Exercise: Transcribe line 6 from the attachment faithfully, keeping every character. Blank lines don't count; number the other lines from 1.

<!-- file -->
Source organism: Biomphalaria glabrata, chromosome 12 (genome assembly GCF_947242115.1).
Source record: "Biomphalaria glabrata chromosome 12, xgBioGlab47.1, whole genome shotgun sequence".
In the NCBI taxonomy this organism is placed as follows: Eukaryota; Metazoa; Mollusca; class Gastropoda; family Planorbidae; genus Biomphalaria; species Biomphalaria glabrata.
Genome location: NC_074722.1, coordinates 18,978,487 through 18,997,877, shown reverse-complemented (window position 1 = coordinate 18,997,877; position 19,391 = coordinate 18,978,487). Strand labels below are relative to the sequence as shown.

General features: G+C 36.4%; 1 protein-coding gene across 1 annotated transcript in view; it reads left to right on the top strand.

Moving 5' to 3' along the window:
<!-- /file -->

Moving 5' to 3' along the window: